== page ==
"The writer," according to Emerson, "believes all that can be thought can be written...In his eyes a man is the faculty of reporting, and the universe is the possibility of being reported." And what writer worth his name, E. L. Doctorow asks, will not seriously, however furtively, take on the universe? Human consciousness, personal history, American literature, religion, and politics--these are the far-flung coordinates of the universe that Doctorow reports here, a universe that uniquely and brilliantly reflects our contemporary scene.
Whether he's contemplating the irony of our "God-soaked country" being officially secular, or his father's love of Edgar Allan Poe, "our greatest bad writer" (for whom he was named Edgar), or deriding the "mendacity" of politicians, Doctorow is here, as in his fiction, a wordsmith of the first order. It's a pleasure to read these essays--some autobiographical, some literary, some dealing with issues of the day--full of memorable phrases and evocative images, as well as incisive ideas.
As Reporting the Universe (the phrase is Emerson's) unfolds with its piquant and enlightening blend of the personal, the aesthetic, and the political, Doctorow uses the axis between the secular and the religious to take measure of the transcendent powers of literature and key ethical issues in post-September 11 America. As he forthrightly contrasts the rigidity of fundamentalism with the fluidity of intellectual and artistic explorations, Doctorow, who always works on deep, even mythic levels, creating brilliant arguments out of breathtaking metaphors, perceives great danger in the current blurring of the line between church and state, and in the enormous influence of corporate interests on governmental policy. Ultimately, this potent collection of elegantly distilled essays offers a fresh perspective on our species' capacity for both the sublime and the horrific.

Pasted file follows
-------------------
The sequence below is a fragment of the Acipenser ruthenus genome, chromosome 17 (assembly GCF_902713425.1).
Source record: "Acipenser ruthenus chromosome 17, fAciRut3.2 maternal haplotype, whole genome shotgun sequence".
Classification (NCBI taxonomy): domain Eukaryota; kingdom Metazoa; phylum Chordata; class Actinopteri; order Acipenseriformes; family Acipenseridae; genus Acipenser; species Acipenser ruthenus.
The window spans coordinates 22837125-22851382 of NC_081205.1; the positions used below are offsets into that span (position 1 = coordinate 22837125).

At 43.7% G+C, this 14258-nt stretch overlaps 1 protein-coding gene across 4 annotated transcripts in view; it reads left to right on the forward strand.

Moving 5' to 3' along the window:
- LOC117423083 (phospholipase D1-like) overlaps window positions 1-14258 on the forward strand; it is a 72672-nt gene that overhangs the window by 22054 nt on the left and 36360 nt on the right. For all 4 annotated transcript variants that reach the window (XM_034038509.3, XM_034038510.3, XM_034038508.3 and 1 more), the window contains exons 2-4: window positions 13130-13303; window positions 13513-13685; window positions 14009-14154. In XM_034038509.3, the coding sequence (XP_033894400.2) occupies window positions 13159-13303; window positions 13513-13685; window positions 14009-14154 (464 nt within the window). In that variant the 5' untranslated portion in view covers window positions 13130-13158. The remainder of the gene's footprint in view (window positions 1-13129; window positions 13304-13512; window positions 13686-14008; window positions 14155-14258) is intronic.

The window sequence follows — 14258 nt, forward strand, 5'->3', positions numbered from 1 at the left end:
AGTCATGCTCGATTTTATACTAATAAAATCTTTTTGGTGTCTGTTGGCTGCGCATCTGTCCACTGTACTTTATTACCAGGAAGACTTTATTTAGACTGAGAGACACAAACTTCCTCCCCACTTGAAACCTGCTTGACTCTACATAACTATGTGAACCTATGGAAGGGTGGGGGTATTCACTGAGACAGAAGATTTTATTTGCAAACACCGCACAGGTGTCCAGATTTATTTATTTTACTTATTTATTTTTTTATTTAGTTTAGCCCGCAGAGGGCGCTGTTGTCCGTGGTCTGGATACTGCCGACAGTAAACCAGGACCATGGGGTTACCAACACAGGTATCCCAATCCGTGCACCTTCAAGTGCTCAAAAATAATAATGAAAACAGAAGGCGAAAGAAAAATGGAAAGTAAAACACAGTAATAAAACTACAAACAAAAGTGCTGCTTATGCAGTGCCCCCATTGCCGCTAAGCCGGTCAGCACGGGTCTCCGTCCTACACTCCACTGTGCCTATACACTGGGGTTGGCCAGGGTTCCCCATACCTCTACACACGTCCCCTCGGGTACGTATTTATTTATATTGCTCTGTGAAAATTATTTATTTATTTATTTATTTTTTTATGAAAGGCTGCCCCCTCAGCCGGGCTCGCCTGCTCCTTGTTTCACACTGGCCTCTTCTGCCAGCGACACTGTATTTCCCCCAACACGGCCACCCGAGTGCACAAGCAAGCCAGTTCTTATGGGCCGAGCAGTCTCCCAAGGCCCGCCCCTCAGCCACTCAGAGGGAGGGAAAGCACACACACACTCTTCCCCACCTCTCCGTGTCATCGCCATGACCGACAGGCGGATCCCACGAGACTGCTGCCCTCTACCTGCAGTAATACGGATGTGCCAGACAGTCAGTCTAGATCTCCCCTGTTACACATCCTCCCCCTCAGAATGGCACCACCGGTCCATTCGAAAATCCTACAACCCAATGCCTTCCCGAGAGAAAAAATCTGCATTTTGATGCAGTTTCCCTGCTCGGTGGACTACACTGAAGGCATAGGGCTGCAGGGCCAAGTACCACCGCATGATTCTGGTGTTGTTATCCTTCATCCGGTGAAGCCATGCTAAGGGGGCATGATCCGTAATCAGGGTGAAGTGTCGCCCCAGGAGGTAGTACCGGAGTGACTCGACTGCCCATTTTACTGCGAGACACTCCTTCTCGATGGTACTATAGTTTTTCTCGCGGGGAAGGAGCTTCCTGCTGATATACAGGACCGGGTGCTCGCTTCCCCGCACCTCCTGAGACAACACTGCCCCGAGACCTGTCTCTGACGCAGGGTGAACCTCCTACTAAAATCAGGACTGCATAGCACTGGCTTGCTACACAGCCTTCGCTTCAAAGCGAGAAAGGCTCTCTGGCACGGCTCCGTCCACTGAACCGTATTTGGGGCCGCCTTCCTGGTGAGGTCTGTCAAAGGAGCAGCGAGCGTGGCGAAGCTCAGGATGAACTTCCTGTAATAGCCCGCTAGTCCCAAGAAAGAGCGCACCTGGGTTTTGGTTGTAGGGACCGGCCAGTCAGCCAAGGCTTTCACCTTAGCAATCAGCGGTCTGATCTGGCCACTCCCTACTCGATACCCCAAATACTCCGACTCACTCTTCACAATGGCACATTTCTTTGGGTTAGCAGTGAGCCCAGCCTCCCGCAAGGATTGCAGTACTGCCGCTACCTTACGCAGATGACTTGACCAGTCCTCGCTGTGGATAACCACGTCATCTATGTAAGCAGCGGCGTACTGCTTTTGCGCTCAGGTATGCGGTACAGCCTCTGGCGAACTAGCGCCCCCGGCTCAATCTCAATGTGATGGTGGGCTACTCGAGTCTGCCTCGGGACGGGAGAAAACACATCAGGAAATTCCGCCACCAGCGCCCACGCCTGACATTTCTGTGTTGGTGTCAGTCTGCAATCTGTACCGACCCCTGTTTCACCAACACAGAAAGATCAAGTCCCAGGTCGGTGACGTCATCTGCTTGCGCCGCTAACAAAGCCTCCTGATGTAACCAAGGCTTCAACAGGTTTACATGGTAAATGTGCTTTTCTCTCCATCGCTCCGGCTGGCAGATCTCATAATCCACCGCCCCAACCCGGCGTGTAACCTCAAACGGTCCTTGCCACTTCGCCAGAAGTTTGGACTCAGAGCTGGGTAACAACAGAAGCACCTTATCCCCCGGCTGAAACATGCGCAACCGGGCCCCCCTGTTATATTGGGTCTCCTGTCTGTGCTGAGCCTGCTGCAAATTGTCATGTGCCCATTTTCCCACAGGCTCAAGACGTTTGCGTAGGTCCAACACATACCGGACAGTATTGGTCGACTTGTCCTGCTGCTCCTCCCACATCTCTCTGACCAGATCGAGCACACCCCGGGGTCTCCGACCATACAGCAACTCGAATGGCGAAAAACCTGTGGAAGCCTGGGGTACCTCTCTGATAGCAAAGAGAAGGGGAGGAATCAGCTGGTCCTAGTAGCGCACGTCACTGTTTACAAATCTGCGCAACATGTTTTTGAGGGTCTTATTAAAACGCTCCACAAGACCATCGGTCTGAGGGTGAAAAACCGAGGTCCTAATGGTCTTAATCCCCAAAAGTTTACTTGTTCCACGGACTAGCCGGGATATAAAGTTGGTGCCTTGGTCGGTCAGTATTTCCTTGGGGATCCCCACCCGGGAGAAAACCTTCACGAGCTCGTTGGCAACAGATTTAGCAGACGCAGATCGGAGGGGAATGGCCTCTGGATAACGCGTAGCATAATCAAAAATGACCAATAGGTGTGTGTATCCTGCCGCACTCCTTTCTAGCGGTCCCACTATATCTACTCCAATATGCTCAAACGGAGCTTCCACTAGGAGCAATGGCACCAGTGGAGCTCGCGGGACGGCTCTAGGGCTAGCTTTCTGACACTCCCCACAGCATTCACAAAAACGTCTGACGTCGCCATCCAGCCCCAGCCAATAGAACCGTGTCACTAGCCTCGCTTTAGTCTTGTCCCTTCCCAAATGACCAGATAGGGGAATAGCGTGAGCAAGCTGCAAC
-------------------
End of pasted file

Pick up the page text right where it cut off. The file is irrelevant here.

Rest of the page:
Doctorow's essays...start as a personal memoir, and unfurl into a sharp look at the state of America, its soul and its literature, all perceptively portrayed via one another. On the way through this fascinating mélange, Doctorow illuminates the business of writing and reading, the two central occupations of his own life, through which his America appears framed.
Elegantly written and bracingly thoughtful.
There hasn't been such a generous batch of essays in the decade since his own Jack London, Hemingway, and the Constitution.
Doctorow's nonfiction has a distinctly Emersonian approach, attempting to delve beneath the visible to find a soulful center, albeit primarily a secular one.
- 144 pages
- 0-5/16 x 5 x 7-1/2 inches
- Harvard University Press
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